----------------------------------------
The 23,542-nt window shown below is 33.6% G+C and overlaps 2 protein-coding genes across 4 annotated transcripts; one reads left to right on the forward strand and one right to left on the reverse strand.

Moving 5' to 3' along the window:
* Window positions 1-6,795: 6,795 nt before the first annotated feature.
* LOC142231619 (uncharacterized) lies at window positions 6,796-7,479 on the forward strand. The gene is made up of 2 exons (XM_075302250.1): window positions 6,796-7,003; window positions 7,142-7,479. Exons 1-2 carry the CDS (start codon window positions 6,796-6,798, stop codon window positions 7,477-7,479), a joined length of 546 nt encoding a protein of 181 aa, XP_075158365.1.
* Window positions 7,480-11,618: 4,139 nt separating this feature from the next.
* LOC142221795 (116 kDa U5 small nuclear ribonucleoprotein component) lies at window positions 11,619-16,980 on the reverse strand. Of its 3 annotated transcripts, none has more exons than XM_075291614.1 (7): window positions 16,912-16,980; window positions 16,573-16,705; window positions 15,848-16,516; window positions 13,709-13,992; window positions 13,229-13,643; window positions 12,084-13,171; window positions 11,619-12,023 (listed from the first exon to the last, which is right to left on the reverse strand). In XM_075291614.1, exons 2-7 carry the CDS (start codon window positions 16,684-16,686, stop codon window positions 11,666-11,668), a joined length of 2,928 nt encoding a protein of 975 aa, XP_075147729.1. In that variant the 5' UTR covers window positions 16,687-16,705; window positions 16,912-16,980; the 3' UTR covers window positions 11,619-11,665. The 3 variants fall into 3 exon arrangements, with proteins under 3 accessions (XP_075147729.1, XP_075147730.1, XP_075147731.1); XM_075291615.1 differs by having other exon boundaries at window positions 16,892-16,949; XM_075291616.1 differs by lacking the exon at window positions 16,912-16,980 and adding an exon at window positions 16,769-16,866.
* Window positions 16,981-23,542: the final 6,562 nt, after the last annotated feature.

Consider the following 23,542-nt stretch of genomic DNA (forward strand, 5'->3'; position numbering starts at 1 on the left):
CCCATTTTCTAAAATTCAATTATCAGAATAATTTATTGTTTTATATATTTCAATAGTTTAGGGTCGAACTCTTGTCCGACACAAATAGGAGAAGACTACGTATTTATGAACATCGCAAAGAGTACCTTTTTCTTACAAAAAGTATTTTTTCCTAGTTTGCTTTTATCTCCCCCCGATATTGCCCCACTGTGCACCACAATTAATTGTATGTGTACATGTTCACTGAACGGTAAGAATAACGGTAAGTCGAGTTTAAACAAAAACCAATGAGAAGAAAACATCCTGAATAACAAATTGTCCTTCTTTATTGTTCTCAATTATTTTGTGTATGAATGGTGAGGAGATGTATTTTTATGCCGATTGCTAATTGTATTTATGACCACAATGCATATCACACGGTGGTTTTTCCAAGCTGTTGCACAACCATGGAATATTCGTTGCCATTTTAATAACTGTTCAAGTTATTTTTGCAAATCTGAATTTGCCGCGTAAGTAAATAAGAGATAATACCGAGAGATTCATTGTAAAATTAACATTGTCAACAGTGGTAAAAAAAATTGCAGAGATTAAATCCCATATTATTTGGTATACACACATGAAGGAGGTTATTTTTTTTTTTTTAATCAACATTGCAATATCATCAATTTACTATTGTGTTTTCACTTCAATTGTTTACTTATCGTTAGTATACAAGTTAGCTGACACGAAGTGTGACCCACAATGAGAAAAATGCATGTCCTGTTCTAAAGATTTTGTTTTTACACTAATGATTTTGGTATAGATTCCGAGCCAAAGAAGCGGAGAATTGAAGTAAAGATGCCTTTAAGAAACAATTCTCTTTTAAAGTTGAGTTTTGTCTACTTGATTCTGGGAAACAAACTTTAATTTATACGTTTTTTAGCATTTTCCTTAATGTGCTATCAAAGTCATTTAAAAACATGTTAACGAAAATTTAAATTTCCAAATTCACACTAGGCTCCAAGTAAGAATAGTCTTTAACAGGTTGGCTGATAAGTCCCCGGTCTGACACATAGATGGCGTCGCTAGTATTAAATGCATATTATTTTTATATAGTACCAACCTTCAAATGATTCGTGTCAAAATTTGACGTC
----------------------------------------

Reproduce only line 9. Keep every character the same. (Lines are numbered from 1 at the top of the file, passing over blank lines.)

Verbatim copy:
CCCATTTTCTAAAATTCAATTATCAGAATAATTTATTGTTTTATATATTTCAATAGTTTAGGGTCGAACTCTTGTCCGACACAAATAGGAGAAGACTACGTATTTATGAACATCGCAAAGAGTACCTTTTTCTTACAAAAAGTATTTTTTCCTAGTTTGCTTTTATCTCCCCCCGATATTGCCCCACTGTGCACCACAATTAATTGTATGTGTACATGTTCACTGAACGGTAAGAATAACGGTAAGTCGAGTTTAAACAAAAACCAATGAGAAGAAAACATCCTGAATAACAAATTGTCCTTCTTTATTGTTCTCAATTATTTTGTGTATGAATGGTGAGGAGATGTATTTTTATGCCGATTGCTAATTGTATTTATGACCACAATGCATATCACACGGTGGTTTTTCCAAGCTGTTGCACAACCATGGAATATTCGTTGCCATTTTAATAACTGTTCAAGTTATTTTTGCAAATCTGAATTTGCCGCGTAAGTAAATAAGAGATAATACCGAGAGATTCATTGTAAAATTAACATTGTCAACAGTGGTAAAAAAAATTGCAGAGATTAAATCCCATATTATTTGGTATACACACATGAAGGAGGTTATTTTTTTTTTTTTAATCAACATTGCAATATCATCAATTTACTATTGTGTTTTCACTTCAATTGTTTACTTATCGTTAGTATACAAGTTAGCTGACACGAAGTGTGACCCACAATGAGAAAAATGCATGTCCTGTTCTAAAGATTTTGTTTTTACACTAATGATTTTGGTATAGATTCCGAGCCAAAGAAGCGGAGAATTGAAGTAAAGATGCCTTTAAGAAACAATTCTCTTTTAAAGTTGAGTTTTGTCTACTTGATTCTGGGAAACAAACTTTAATTTATACGTTTTTTAGCATTTTCCTTAATGTGCTATCAAAGTCATTTAAAAACATGTTAACGAAAATTTAAATTTCCAAATTCACACTAGGCTCCAAGTAAGAATAGTCTTTAACAGGTTGGCTGATAAGTCCCCGGTCTGACACATAGATGGCGTCGCTAGTATTAAATGCATATTATTTTTATATAGTACCAACCTTCAAATGATTCGTGTCAAAATTTGACGTC